...for any kitty that has been tested since the beginning of this year with the new IDEXX 3-way test (FIV/FeLV/HW), you cannot trust ANY positive result on the FIV or FeLV component: incredibly high rate of false positives, confirmed by retests with the western blot for FIV or the IFA for FeLV. the true positive rate on retest is the normal, VERY LOW, percentage. (and, of course, the FeLV component only tests for EXPOSURE, and most cats are able to process the virus out of their systems, which is why retesting is imperative. usually, the retest should be done 90-120 days after last exposure, but with the nationwide problems on the new test, we-who-get-the-panicked-calls-to-place-these-cats are advising that cats be retested immediately. (IDEXX does know about the problem, and will admit it to vets; however, tho they've asked for the names and contact info for those who have stats--national rescues, and special-needs sanctuaries--they've never followed up when they were provided with same.
©2010 Robin A.F. Olson. Blitzen and Nicky try to cheer Bob up.
Even though Bob was tested years ago, this is the time to make SURE he is FIV+ because that will effect his ability to get a surgeon to take on his case. Because he was not neutered at an appropriate age, he got FIV. This is my Mother's fault and I will never forgive her for not caring for her cat. His life would have been so much better if he'd been neutered sooner and not left outdoors to get into fights with other territorial males.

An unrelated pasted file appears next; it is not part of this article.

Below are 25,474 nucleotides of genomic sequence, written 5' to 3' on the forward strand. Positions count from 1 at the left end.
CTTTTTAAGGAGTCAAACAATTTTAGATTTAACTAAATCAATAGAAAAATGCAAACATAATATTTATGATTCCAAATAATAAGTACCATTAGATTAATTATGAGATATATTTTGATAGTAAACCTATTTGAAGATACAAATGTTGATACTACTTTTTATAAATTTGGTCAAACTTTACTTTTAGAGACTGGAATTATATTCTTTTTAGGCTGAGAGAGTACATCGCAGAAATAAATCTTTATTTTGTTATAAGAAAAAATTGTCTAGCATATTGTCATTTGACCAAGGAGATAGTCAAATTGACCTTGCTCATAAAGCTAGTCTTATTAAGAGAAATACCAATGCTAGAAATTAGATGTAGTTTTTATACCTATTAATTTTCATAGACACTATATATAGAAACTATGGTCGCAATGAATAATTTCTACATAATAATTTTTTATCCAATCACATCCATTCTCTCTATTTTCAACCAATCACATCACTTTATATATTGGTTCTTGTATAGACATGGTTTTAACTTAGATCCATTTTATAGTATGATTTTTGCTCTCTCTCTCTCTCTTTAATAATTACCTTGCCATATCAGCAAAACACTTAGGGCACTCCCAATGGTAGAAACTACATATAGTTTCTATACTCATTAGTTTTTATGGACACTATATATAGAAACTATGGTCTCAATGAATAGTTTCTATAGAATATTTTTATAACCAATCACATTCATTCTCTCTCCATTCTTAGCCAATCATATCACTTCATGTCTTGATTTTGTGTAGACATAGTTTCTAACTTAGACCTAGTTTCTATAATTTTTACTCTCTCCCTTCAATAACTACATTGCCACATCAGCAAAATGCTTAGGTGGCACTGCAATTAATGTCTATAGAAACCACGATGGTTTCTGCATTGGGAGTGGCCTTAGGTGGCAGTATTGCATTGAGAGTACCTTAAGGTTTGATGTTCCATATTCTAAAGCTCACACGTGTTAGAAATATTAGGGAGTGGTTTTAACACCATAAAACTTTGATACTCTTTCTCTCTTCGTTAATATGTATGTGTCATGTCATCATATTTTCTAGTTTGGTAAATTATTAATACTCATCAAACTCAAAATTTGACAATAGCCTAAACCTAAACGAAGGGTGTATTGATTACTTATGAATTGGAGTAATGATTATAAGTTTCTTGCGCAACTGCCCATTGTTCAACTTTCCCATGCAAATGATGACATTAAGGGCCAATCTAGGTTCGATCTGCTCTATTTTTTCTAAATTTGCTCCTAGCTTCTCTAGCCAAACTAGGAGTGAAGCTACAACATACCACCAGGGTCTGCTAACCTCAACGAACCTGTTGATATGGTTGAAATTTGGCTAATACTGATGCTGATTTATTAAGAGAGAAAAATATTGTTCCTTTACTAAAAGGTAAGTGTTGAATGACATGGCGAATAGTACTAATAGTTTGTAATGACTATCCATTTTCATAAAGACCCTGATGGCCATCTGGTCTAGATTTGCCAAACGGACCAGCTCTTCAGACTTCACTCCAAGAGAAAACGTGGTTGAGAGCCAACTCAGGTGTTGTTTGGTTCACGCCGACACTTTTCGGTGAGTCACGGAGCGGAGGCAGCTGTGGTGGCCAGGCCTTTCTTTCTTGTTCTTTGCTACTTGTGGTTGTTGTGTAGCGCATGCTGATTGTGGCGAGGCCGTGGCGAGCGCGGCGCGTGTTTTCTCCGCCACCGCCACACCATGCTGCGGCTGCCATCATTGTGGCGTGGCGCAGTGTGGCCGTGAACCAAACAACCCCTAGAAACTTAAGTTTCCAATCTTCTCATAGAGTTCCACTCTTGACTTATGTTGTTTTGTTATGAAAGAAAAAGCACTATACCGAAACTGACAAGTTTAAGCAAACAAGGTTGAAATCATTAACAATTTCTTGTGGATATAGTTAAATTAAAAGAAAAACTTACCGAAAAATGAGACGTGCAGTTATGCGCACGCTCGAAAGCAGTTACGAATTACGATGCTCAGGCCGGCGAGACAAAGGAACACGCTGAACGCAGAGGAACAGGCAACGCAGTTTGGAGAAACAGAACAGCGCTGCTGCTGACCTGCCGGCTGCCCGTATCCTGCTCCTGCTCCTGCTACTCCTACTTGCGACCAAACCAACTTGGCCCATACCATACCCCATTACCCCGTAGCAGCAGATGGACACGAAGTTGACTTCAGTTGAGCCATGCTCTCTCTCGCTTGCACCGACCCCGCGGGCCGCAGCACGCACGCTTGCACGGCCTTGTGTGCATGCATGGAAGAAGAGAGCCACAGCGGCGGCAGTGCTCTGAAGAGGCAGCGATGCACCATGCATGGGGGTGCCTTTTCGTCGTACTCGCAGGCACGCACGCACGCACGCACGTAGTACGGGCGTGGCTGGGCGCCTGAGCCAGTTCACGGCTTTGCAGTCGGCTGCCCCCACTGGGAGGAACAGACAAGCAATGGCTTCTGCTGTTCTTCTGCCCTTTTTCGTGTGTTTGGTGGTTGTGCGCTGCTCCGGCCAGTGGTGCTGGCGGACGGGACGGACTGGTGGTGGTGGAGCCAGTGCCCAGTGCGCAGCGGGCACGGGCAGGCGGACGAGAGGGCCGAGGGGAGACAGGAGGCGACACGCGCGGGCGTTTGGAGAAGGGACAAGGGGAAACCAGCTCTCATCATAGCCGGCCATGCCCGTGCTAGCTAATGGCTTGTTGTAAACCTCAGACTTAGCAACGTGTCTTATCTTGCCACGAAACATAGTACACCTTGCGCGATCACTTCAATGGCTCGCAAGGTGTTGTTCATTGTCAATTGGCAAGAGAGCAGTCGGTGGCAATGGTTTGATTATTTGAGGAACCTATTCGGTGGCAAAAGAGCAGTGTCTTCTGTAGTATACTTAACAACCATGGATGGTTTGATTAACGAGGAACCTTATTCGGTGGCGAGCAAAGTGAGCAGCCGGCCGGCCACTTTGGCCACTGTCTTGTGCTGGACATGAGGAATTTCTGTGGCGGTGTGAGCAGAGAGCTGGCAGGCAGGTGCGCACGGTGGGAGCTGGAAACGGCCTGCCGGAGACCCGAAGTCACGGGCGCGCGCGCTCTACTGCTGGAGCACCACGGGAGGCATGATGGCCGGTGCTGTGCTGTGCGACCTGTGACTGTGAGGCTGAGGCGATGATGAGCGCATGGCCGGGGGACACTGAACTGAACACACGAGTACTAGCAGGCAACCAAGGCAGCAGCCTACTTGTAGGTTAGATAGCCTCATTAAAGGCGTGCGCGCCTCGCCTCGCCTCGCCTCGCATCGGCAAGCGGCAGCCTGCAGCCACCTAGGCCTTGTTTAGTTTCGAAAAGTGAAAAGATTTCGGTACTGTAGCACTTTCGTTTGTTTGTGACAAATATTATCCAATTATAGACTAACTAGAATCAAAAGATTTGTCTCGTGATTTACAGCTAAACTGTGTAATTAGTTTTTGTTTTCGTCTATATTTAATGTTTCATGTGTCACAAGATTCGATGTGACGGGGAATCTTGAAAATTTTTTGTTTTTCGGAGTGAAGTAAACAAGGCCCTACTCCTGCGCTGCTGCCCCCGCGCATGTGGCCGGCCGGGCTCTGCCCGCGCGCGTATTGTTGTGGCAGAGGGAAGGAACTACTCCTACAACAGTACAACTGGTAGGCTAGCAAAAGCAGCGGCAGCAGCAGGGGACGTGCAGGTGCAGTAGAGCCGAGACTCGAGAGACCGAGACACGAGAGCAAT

©2010 Robin A.F. Olson. Blitzen decides to lick Bob's head while Nicky is...Nicky.
I started to cry when I got the news...big, shaky tears. I tried not to cry, but he knew I couldn't hold back. Dr. Larry rubbed my arm and told me about a woman whose dog had the same thing Bob does. That he opened the dog up and saw the mass and called the owner and said he should put the dog down. The mass was too big. The dog would die anyway. She was going through a bad divorce. The dog was all she had. She demanded he cut the mass off-so he took half the liver. The dog lived...another two and a half YEARS. But Bob's not that dog and Bob could have cancer and Bob has FIV+ and he's a senior...blah blah blah...
©2010 Robin A.F. Olson. Blitzen being cute, as usual.
I just wanted to fall over, curl up in a ball and weep. But that won't help Bob get better or live a bit longer, at least.
So I asked a few questions, then left the exam room. The first thing I saw was Moonpie's face! His new owner, as promised, brought Moonie and Patty to meet Dr. Larry now that they are adopted. I couldn't have been happier to see their friendly faces. I took Moonie out of his cat carrier and held him. He sat comfortably in my arms. Both cats meowed furiously at me. I hope they weren't asking me to take them home. I wanted to, but they will be happy in their new home one day. Right now they're doing well, but are still scared. Their new owner says that each day the calm down a bit more and become a bit more cuddly. With three young boys to play with, it's a big change for them. I told her to give it a month and that I'm always there for her whenever she had a question. She told me to come visit them any time. It would be too tempting to sneak them back home with me, but it was really GOOD to see them again.
©2010 Robin A.F. Olson. My boy, Bob.
We loaded Bob into the car, alongside Nora and drove separately home. I got Bob fed and gave him his liver medicine. He ate well, then went to his heated bed for a nap. It was just like any other day, completely unremarkable, save for the part that I know there may not be many more such unremarkable days ahead.